Health Care for the Homeless
Baltimore, MD
$400,000 program grant over two years ($200,000 per year) to support the expansion of dental services for individuals and families who are homeless and face barriers accessing oral health care.

Community Action Committee of the Lehigh Valley
Throughout Northeastern Pennsylvania
$225,000 capital grant to support the purchase and renovation of a warehouse that will allow the Second Harvest Food Bank to operate in one central location.

Wright Center Medical Group
Scranton, PA
$135,000 capital grant to support the construction of an oral health clinic that will provide low-cost dental care, with an expectation of more than doubling the number of patients served from 1,200 to 2,500 in the first year of operation.

AHC Greater Baltimore
Baltimore, MD
$60,000 Maryland Small Grant over two years ($30,000 per year) to support an asset-building program that works to move residents of affordable housing complexes from financial crisis into financial stability.


The Foundation supports organizations that respect and promote the independence, integration, and individual choice of children and adults with intellectual, physical, and sensory disabilities as necessary preconditions for a good life.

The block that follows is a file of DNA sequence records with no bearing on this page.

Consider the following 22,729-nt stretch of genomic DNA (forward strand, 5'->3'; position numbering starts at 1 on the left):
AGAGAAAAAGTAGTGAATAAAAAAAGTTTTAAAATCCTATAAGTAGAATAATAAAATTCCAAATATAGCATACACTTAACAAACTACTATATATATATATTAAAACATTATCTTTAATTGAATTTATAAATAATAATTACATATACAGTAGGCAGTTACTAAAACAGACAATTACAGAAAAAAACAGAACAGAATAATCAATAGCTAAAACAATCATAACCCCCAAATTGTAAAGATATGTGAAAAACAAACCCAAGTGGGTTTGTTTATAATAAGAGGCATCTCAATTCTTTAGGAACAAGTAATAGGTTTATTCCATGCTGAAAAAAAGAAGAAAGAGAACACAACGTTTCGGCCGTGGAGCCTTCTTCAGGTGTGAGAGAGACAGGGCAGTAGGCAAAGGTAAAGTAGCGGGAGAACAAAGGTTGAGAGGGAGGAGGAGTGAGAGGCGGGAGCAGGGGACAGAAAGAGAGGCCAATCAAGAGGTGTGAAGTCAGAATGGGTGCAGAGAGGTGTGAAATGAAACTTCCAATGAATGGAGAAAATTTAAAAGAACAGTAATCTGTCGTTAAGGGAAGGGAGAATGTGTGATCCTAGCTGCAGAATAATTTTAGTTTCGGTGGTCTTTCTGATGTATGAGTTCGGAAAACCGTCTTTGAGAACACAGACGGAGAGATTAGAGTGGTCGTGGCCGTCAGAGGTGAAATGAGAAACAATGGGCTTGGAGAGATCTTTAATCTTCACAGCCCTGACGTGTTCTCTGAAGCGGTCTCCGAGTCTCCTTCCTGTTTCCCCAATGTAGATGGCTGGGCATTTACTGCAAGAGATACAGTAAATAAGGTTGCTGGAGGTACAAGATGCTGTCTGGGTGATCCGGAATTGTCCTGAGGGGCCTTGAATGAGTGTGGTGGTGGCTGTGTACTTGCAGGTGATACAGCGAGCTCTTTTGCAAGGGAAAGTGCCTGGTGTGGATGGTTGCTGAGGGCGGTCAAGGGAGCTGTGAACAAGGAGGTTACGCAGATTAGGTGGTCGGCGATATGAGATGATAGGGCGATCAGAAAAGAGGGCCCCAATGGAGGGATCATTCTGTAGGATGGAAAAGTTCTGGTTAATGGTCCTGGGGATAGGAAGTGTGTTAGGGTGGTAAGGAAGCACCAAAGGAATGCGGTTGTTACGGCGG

Way Station
Frederick, MD
$400,000 capital grant to support the renovation of nine one-bedroom apartments that will provide permanent, supportive, and affordable housing for individuals with mental illness.

Nitzan – The Israeli Association for the Advancement of Children with Learning Disabilities
Tel Aviv, Israel
$200,000 program grant over two years ($100,000 per year) to support a job training and placement program for unemployed or underemployed adults, ages 21 to 45, with learning disabilities, including ADHD and dyslexia.


US - The Foundation supports organizations that ensure children are ready for kindergarten; achieve grade-level academic performance in reading, math, and science; and graduate from high school prepared for college and the workplace. This portfolio includes an emphasis on early childhood development, STEM (Sciences, Technology, Engineering, and Math) literacy, out-of-school time, and child and family safety.